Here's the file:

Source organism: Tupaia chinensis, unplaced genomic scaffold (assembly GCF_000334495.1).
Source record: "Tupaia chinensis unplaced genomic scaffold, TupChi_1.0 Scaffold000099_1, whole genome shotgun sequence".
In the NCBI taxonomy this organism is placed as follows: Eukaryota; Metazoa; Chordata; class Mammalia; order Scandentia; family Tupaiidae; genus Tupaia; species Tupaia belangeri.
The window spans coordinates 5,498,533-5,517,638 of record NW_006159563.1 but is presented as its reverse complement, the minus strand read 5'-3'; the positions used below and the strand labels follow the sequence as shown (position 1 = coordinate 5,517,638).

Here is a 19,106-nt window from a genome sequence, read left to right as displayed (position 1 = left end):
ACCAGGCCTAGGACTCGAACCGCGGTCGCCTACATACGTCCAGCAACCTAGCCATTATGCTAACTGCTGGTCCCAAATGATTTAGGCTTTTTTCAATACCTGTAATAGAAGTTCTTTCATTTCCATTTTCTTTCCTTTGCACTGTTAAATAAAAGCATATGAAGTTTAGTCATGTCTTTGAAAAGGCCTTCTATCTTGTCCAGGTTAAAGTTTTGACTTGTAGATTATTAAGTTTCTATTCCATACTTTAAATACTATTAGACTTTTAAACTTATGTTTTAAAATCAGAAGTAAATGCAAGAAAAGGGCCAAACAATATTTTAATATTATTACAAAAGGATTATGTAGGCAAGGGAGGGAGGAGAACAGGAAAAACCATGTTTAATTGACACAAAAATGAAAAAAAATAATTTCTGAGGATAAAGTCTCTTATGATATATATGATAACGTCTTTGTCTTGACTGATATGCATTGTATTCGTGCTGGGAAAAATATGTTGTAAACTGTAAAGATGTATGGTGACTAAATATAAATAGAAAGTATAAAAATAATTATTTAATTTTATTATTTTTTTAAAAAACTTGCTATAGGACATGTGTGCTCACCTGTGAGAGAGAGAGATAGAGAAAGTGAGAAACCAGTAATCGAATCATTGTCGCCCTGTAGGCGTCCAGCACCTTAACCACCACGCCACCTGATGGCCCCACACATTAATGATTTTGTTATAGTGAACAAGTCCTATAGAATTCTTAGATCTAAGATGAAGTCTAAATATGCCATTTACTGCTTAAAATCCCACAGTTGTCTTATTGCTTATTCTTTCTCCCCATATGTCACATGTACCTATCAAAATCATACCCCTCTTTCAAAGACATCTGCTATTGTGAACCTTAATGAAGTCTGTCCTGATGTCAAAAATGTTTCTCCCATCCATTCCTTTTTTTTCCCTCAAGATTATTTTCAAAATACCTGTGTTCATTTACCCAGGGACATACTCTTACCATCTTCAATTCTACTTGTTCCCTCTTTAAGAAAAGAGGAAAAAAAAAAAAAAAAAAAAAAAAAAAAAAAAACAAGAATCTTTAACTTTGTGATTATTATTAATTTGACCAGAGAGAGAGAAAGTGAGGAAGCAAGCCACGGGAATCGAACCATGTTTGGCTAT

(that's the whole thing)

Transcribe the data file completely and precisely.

Source organism: Tupaia chinensis, unplaced genomic scaffold (assembly GCF_000334495.1).
Source record: "Tupaia chinensis unplaced genomic scaffold, TupChi_1.0 Scaffold000099_1, whole genome shotgun sequence".
In the NCBI taxonomy this organism is placed as follows: Eukaryota; Metazoa; Chordata; class Mammalia; order Scandentia; family Tupaiidae; genus Tupaia; species Tupaia belangeri.
The window spans coordinates 5,498,533-5,517,638 of record NW_006159563.1 but is presented as its reverse complement, the minus strand read 5'-3'; the positions used below and the strand labels follow the sequence as shown (position 1 = coordinate 5,517,638).

Here is a 19,106-nt window from a genome sequence, read left to right as displayed (position 1 = left end):
ACCAGGCCTAGGACTCGAACCGCGGTCGCCTACATACGTCCAGCAACCTAGCCATTATGCTAACTGCTGGTCCCAAATGATTTAGGCTTTTTTCAATACCTGTAATAGAAGTTCTTTCATTTCCATTTTCTTTCCTTTGCACTGTTAAATAAAAGCATATGAAGTTTAGTCATGTCTTTGAAAAGGCCTTCTATCTTGTCCAGGTTAAAGTTTTGACTTGTAGATTATTAAGTTTCTATTCCATACTTTAAATACTATTAGACTTTTAAACTTATGTTTTAAAATCAGAAGTAAATGCAAGAAAAGGGCCAAACAATATTTTAATATTATTACAAAAGGATTATGTAGGCAAGGGAGGGAGGAGAACAGGAAAAACCATGTTTAATTGACACAAAAATGAAAAAAAATAATTTCTGAGGATAAAGTCTCTTATGATATATATGATAACGTCTTTGTCTTGACTGATATGCATTGTATTCGTGCTGGGAAAAATATGTTGTAAACTGTAAAGATGTATGGTGACTAAATATAAATAGAAAGTATAAAAATAATTATTTAATTTTATTATTTTTTTAAAAAACTTGCTATAGGACATGTGTGCTCACCTGTGAGAGAGAGAGATAGAGAAAGTGAGAAACCAGTAATCGAATCATTGTCGCCCTGTAGGCGTCCAGCACCTTAACCACCACGCCACCTGATGGCCCCACACATTAATGATTTTGTTATAGTGAACAAGTCCTATAGAATTCTTAGATCTAAGATGAAGTCTAAATATGCCATTTACTGCTTAAAATCCCACAGTTGTCTTATTGCTTATTCTTTCTCCCCATATGTCACATGTACCTATCAAAATCATACCCCTCTTTCAAAGACATCTGCTATTGTGAACCTTAATGAAGTCTGTCCTGATGTCAAAAATGTTTCTCCCATCCATTCCTTTTTTTTCCCTCAAGATTATTTTCAAAATACCTGTGTTCATTTACCCAGGGACATACTCTTACCATCTTCAATTCTACTTGTTCCCTCTTTAAGAAAAGAGGAAAAAAAAAAAAAAAAAAAAAAAAAAAAAAAAACAAGAATCTTTAACTTTGTGATTATTATTAATTTGACCAGAGAGAGAGAAAGTGAGGAAGCAAGCCACGGGAATCGAACCATGTTTGGCTAT